The Temple and other building projects of Solomon stood until the Babylonian destruction of 586 BC. Even then the stone and much of the wood that did not burn remained in the rubble. Through the ages pieces of previous buildings and structures have been reused when the new construction took place on the Temple Mount. When the exiles returned in 539 BC from captivity and again when they finished the Temple Zerubbabel oversaw the previous stones, blocks and even wood not destroyed in fire were used to rebuild. Wooden beams made of the cedar from Lebanon and cypress were used in construction according to the Bible and other ancient documents not only during the time of David and Solomon, but also Ezra/Zerubbabel (539-520 BC) and Herod (19 BC-20 AD). Sometimes new cedar was ordered from Lebanon and delivered.

“Then they gave money to the masons and carpenters, and gave food and drink and olive oil to the people of Sidon and Tyre, so that they would bring cedar logs by sea from Lebanon to Joppa, as authorized by Cyrus king of Persia.” – Ezra 3:7

In 520 BC, even the Lord himself directed the people of Jerusalem to build the Temple with timber from the mountains of Lebanon:

Go up into the mountains and bring down timber and build my house, so that I may take pleasure in it and be honored,” says the Lord.” – Haggai 1:8

Some of these beams from the ancient Temple Mount structures have been found in reuse in the Al Aqsa Mosque built on the south end of the Temple Mount 695-705 AD. After earthquakes in 746-749, 1033, 1927 and 1937 reconstruction occurred and some wooden beams were removed, reused or put into storage in those days. In the 1900’s many of these beams were studied and dated. Today some of these beams can still be seen in the ceiling of the Al Aqsa Mosque. The removed beams that were found to have ancient wood carvings for decoration are preserved in the Rockefeller Museum in Jerusalem. One of the timber was carbon dated to the time of Herod’s construction around 20 BC. Others were dated from 900-100 BC. One beam was dated to 950 BC during the time of Solomon’s temple. A large portion of the beams come from the Byzantine Period around 500 BC.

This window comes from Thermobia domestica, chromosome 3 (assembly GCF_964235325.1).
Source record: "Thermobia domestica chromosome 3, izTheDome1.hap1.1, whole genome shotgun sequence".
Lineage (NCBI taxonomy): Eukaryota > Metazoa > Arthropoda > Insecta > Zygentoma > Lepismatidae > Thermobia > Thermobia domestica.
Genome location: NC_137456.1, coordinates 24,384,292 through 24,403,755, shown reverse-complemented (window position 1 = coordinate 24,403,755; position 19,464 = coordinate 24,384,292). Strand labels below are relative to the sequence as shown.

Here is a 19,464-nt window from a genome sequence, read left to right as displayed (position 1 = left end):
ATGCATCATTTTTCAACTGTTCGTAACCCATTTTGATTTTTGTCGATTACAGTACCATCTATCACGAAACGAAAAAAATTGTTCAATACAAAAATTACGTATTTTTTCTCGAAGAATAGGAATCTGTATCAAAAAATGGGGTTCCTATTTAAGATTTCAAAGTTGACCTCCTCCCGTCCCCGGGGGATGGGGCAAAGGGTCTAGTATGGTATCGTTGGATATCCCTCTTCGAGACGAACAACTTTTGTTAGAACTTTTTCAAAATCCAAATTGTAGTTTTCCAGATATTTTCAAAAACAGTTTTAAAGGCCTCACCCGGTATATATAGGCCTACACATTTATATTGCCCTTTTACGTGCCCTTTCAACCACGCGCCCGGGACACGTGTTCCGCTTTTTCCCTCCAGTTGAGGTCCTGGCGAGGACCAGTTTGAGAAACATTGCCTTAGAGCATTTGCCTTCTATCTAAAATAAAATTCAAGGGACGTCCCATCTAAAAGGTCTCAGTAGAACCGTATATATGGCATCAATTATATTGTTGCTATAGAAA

ancient cedar or cyprus beam from Old Testament or New Testament templ Mount buildings by Eastern Gate

An ancient beam still remained by the Eastern Gate in 2010, but has since disappeared like the many others.

For years many of the beams that were not being reused were simply piled up on the Temple Mount exposed to the elements. Some were abandoned by the Eastern Gate, left unsecured and eventually over time were taken. These disappeared and were never analyzed.

One beam was found with Roman style carving from the time of Herod’s Temple construction. This beam also had impressions left in it from having sat on columns. The column impressions were at the 10.8 foot marks. That distance matches the interval that the columns of Solomon’s Colonnade that was built around Herod’s Temple Mount. This Colonnade is referred to in the New Testament.

            “Jesus was in the temple courts walking in Solomon’s Colonnade.” – John 10:23

While the man clung to Peter and John, all the people were astonished and ran to them in the walkway called Solomon's Colonnade.” – Acts 3:11

The apostles performed many signs and wonders among the people, and with one accord the believers gathered together in Solomon's Colonnade.” – Acts 5:12

(Confirmation scientific analysis referred to above can be found in Peretz Reuven’s article “Wooden Beams from Herod’s Temple Mount: Do They Still Exist” in Biblical Archaeology May/June 2013, and at many online sources.)